Over a dozen experts and academics in computer science from all over the world have assembled at Amrita University’s Bengaluru campus to discuss the latest developments and threats in software security and protection
A five-day global workshop on cybersecurity and data protection is being held at Amrita University’s Bengaluru campus. Over a dozen globally renowned experts and academics from diverse fields in computer science are attending the 7th International Summer School on Information Security and Protection (ISSISP). This is an annual global event on software security and protection which is being held for the first time in India. It has previously been hosted by the US, China, Belgium, Italy and Brazil.
Some prominent speakers include Dr. K. Nayak who recently retired as Director General, Micro Electronic Devices, Computational Systems & Cyber Systems, DRDO; Dr. Christian Collberg, University of Arizona, US; Dr. Arun Lakhotia, University of Louisiana, USA; Dr. Prabhakar Mateti, Wright State University, USA; and Dr. Roberto Giacobazzi, University of Verona, Italy.
Said Dr. Krishnashree Achuthan, Dean, Amrita University, who heads the University’s Center for Cybersecurity Systems and Networks: “Cybersecurity is a $70 billion industry worldwide, with an estimated annual loss of $400 billion due to cybercrime and threats. This loss is expected to shoot up to $2 trillion by 2020. The shift towards cloud services and storage poses a challenge in securing data. An incredible amount of data is flowing around the Internet to servers at different geo-locations with minimal or faulty SSL encryption. The policies to protect this data are not on par with the growth of cloud-based services. The advent of Internet of Things (IoT) is another challenge. With new devices being connected to the Internet on a daily basis, it is hard to track the threat landscape because of new variables and attack vectors introduced by each device. It is also a challenge to incorporate security modules in these small devices which stay connected to the Internet. The ‘Bring Your Own Device’ policy increasingly being adopted by companies is also making data protection difficult.”
Said Dr. K Nayak, Director General (Retd.), Micro Electronic Devices, Computational Systems & Cyber Systems, DRDO: “The rise of Internet of Things (IoT) has created a host of new threats. Cyber-attacks can compromise connected devices such as cameras, smart watches, smart cars and even smart homes, apart from mobile and computing devices. Cyber-criminals are now using ransomware to make money. This malicious software blocks access to a computer system until a sum of money is paid. It has proved to be an exceptionally lucrative business because the desperate, locked-out users are willing to pay exorbitant amounts for freeing their devices and data. Hackers can also exploit wearable devices. For example, they can hack smart watches to track hand movements and judge the pin code the user entered in an ATM machine.”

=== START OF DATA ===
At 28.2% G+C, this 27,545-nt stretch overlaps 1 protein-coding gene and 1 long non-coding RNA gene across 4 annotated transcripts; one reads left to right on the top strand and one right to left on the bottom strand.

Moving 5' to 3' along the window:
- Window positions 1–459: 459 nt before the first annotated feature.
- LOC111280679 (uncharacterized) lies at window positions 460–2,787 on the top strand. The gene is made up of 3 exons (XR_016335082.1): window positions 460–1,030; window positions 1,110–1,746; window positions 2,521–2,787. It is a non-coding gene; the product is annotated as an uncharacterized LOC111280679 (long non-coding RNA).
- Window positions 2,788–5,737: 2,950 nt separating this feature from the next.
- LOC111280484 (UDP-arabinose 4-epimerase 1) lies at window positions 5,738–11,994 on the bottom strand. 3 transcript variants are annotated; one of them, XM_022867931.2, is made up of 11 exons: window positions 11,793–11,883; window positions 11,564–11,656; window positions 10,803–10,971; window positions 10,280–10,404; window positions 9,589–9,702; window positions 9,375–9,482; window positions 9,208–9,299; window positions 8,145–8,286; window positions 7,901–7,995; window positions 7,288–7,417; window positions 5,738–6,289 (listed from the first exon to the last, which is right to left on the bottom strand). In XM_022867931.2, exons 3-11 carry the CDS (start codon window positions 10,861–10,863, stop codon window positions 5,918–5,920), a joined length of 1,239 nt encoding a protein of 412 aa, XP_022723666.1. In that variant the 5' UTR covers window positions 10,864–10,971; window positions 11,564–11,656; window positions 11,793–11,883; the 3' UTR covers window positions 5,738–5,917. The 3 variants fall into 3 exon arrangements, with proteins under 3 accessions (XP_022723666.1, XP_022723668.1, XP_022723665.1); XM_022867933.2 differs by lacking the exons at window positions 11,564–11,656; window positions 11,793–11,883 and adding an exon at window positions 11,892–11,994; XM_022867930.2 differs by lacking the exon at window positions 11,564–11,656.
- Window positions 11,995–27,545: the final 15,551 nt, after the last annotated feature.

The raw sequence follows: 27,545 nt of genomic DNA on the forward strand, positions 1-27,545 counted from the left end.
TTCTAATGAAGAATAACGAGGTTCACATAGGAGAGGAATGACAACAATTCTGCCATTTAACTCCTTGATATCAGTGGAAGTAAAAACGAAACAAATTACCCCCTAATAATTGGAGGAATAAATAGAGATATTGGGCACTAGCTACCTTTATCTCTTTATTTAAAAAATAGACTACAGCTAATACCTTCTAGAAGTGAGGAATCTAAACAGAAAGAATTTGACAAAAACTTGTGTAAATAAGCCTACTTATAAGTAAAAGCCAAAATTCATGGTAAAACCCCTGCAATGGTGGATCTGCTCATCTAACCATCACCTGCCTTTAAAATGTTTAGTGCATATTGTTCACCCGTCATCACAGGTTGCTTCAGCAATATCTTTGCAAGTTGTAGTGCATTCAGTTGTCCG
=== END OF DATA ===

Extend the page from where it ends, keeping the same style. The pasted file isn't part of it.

Added Dr. K Nayak: “With the rise of new types of cybersecurity threats, new technologies have also emerged to tackle them, such as behavioural analysis and machine learning. Highly advanced analysis engine based on machine learning can make it extremely difficult for a hacker to bypass detection. Cloud-enabled ‘Security as a Service’ (SAS) helps block attacks in a better way and accelerates the insider response to intrusion attempts. Big data analysis to model and monitor cybersecurity threats is also proving effective.”
Said Krishnashree Achuthan, Dean, Amrita University: “To strengthen cybersecurity in India, concerted efforts are required to develop indigenous cybersecurity technologies. Open collaboration is essential between various security partners for sharing information about the latest cyber-threats. Unfortunately, there is an acute shortage of talent and technology required to effectively thwart cyber-crime and protect data. For majority of the Indian industry, cybersecurity is limited to just firewall, IDS and IPS.”
Security and protection of computer data has become a serious challenge for India. The country witnessed 50,000 cybersecurity incidents in 2015. More than 26,000 websites have been defaced and 91 lakh infected systems have been detected in India till now. Worse, 80% of cybercrimes go unreported.
Without strong software security and protection techniques, software-based systems at the heart of medical informatics, digital rights management, voting machines, power distribution systems, transportation systems, financial systems, etc. are vulnerable to devastating attacks from hackers and foreign intelligence agencies.